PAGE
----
Anna Jane Vardill

LOMOND'S ISLE

A SCOTCH TALE

Soft blew the gale on Lomond’s tide
While Duncan steer’d his blooming bride,
As on the waving helm reclin’d
She gave her loose lock to the wind;
And smil’d to see the lucid stream
Catch from her eye another gleam.
 “Now urge the boat—the tide is slow—
Yon envious larches hide our foe;
His oars are swift—his sails are wide—
He skims beneath yon mountain’s side:
Ah! now his bugle’s note I hear—
His plume—his milk-white plume is near!
Haste, or a cruel kinsman’s pow’r
Will close in blood our bridal hour!”
 “Nay, Mona, shew thy beauty’s light
And cheer with smiles thy faithful knight:
’Tis but the milk-white solan laves
His clashing pinion in the waves;
’Tis but a distant goatherd’s bell
Wakes echo in the winding dell.
Yon isle whose cluster’d willows lean
So lowly o’er their mirror green,
Shall yield us in its silent breast
A haven of untroubled rest.
Amid the rocks which round it rise
Like giant guards of paradise,
The chapel’s holy relics still
Shall flying lovers guard from ill.
 “Believe my faith! our humble pray’r
May win a richer blessing there
Than list’ning angels ever lent
To vows on golden altars spent:—
And he whose hallow’d hand shall twine
Our plighted hearts in bonds divine,
Bears in his brow no wintry frown
To wither rosy Pleasure’s crown.—
O fear him not! …. tho’ years of care
Have blanch’d his cheek and thin’d his hair,
Yet well my noble Brother loves
To bless the heart which Beauty moves;
For once he fondly hop’d to trace
A smile like thine in Beauty’s face.—
Perhaps o’er love’s deluded trust.
Perhaps o’er friendship laid in dust,
He mourns;—for oft with hollow eye
He gazes on the fading sky;
Or prints, with slow and palsied hand,
An image on the silver sand:
But, dearest, soon they bright eye’s beam
Shall cheer his clouded fancy’s dream,
And teach him on yon mould’ring shore
To gaze on lifeless shapes no more.”
 The lover ceas’d—with bolder stroke
His oar the sparkling crystal broke,
While brighter than the current’s brim
Soft Fancy’s mirror shone for him.
Starts Mona now?—’tis but the surge
Moans on the rocky rampart’s verge,
As safe beneath the islet’s side
Led by the waning moon they glide:—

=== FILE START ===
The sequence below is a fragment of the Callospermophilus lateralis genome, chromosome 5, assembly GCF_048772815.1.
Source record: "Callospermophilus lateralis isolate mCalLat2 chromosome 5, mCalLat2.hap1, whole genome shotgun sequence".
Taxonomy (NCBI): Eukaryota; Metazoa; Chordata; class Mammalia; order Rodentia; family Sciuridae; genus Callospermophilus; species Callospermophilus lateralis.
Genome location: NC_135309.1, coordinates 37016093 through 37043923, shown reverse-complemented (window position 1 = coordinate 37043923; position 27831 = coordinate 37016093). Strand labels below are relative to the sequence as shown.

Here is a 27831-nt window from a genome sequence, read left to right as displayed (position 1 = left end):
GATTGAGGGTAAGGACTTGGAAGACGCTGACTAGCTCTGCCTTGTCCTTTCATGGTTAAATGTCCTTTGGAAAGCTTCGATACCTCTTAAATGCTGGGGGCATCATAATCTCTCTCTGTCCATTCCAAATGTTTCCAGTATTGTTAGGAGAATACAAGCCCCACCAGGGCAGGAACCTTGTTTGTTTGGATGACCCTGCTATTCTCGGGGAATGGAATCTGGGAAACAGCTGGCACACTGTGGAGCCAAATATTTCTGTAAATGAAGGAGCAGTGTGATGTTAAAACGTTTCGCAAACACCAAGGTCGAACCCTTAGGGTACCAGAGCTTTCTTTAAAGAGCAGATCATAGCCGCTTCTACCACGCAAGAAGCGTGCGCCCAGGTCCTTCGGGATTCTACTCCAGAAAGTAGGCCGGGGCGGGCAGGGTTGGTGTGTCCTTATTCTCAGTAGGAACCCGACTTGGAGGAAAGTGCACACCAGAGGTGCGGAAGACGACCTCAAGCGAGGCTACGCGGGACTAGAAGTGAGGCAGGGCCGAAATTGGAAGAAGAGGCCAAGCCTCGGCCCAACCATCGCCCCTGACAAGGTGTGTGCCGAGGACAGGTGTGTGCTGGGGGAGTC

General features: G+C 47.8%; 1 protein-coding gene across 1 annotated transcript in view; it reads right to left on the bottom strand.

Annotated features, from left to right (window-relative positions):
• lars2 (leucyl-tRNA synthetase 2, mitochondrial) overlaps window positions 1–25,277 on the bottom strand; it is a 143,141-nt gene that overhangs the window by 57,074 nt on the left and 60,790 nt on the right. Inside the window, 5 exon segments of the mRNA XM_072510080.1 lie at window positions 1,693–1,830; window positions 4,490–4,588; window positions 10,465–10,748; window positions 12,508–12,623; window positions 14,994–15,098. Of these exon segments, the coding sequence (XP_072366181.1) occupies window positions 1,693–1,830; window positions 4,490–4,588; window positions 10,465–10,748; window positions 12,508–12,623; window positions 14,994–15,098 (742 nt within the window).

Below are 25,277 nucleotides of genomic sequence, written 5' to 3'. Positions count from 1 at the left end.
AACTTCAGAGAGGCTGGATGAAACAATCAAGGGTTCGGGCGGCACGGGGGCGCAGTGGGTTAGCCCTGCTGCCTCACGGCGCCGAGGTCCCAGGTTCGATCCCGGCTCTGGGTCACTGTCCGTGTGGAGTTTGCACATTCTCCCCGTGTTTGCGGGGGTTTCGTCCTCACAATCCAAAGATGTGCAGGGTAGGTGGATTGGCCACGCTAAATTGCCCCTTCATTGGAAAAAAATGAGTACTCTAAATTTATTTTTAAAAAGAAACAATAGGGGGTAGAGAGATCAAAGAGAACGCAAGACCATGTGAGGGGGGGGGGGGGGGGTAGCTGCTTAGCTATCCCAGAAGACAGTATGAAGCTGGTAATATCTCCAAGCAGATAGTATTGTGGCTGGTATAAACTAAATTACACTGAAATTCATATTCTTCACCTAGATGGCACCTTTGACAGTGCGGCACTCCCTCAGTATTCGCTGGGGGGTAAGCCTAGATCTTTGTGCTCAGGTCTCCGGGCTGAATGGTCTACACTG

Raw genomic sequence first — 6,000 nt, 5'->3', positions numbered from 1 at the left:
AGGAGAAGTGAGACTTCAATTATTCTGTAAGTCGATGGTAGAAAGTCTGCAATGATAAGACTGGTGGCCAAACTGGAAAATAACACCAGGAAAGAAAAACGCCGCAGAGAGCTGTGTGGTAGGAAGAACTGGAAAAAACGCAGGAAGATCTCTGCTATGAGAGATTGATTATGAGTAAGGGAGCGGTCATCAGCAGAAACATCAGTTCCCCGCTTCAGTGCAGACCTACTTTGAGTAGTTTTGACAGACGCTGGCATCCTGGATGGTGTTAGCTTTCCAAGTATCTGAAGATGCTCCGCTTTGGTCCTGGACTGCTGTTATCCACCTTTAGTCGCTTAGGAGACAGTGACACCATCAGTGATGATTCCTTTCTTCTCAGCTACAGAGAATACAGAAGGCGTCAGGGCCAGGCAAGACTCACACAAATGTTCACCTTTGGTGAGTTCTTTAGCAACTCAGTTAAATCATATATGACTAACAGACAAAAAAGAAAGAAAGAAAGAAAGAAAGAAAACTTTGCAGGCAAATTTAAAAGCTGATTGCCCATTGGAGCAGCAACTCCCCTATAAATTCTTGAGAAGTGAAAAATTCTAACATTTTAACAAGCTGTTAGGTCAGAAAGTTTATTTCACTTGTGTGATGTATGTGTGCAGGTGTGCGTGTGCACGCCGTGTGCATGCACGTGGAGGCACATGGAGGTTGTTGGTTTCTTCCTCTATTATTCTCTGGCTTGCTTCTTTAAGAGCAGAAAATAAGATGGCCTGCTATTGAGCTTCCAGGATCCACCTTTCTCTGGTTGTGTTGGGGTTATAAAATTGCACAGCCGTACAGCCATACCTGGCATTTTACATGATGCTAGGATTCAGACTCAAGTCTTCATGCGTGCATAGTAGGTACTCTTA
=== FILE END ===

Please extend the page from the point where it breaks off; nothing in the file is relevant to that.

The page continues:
Now, Lady, trust thy pilot’s hand,
The bounding boat has touch’d the strand!
 Such tints her ice-cold cheek adorn
As steal upon the frozen morn;
Such tints as best in Beauty’s cheek
Tell of the doubt that dares not speak.
 “Why shrinks my love?—yon torch’s ray
Is near to gild our level way:
The pastor of the sacred isle
Awaits us with a brother’s smile.
See, from his ivied casement’s height
The blazing beacon lends us light!
The faggot, dear to midnight mirth,
Burns cheerly on his social hearth,
And from his heart tho cold it seems,
The richest balm of kindness streams,
As Nature’s frolic pencil shews
In frozen spar its rainbow hues;
Or as old Neva’s rock retains
A thousand rubies in its veins.—
He comes!—thy smile will sweeter prove
Blest by a gentle brother’s love:
Our joy will fairer blossoms give
If Arthur sees and bids them live!”
 She sighs—but now the sigh is past!
The guiding torch approaches fast;
The Priest of Lomond’s lonely isle
Comes with a guardian-brother’s smile—
A lover’s hand has half withdrawn
From Mona’s cheek the shading lawn
And half-reveal’d its rosy glow,
And half her bending neck of snow.
But why is Arthur’s form unseen
Beneath his sable mantle’s screen,
As o’er their path, with palsied hand
He waves his half-extinguish’d brand?—
The pressure of that hand might spread
The icy dew which damps the dead!
O’er his pale cheek and hollow eye
Loose locks their ebon shade supply—
A glance she dares not look upon
Is there—it glistens, and is gone!
So mute, so wan, the shrouded ghost
Stalks on a drear and deathful coast!
Now from the chapel’s sainted ground
His footsteps call a boding sound—
The mould’ring aisle is dim and damp,
Scarce burns the lone funereal lamp—
It brightens now with lurid glare
While Arthur breathes the nuptial pray’r.
His task is done—the sable veil
Falls from the visage stern and pale—
 “Depart!—thy far-sought prize possess—
Thou could’st not see and love her less!
Thou knew’st not in how dire a chain
Thy brother liv’d and lov’d in vain!
I thought—’twas but a dream of heav’n!
That Mona’s faith to me was given;
But I will slumber now, and dream
That her’s to thee may faithful seem.
I give thee at this holy shrine
The wand’ring heart which once was mine!
It is not rage which burns my brow—
It is not grief—I scorn them now!
But bear her farther from my soul
Than yonder flames that mock the pole!—
Away!—thy guilty Syren hide—
Thy ruin’d brother’s faithless bride—
Away! lest in his burning brain
No trace of nature’s law remain!”
 Hears Mona yet?—her mantle’s fold
Is still in gasping Duncan’s hold:
But she is gone—already now
She trembles on the loose rock’s brow,
While Duncan, dumb, with glaring eye
Sees but the glance that bids him die.
’Tis Arthur starts—’tis Arthur calls
As in the whelming wave she falls—
“Turn, Mona, to a brother’s breast!
Return, sweet Mona, and be blest!”
He flies—her floating veil is there,
Her tresses quiver still in air:
He plunges in the watry bed,
And grasps the raiment of the dead.

The pang is past—O’er Mona’s woes
Unvex’d, the silent waters close:
On Lomond’s isle the chaple grey
Still tells of Duncan’s bridal day,
And still along that lonely shore
The stranger sees a hermit hoar
Who gazes on the watry glass
And bids a long-lov’d image pass:—
But Duncan’s eye no record shows
Of blighted love or cherish’d woes;
He shuns the dim and silent hour,
And talks of peace in Wisdom’s bow’r;
But when the purple bowl he fills
While mirth resounds and music trills,
He sees in Lomond’s glassy tide
A ruin’d Brother’s buried Bride.

V.

The European Magazine, Vol. 67, January 1815, pp. 55-56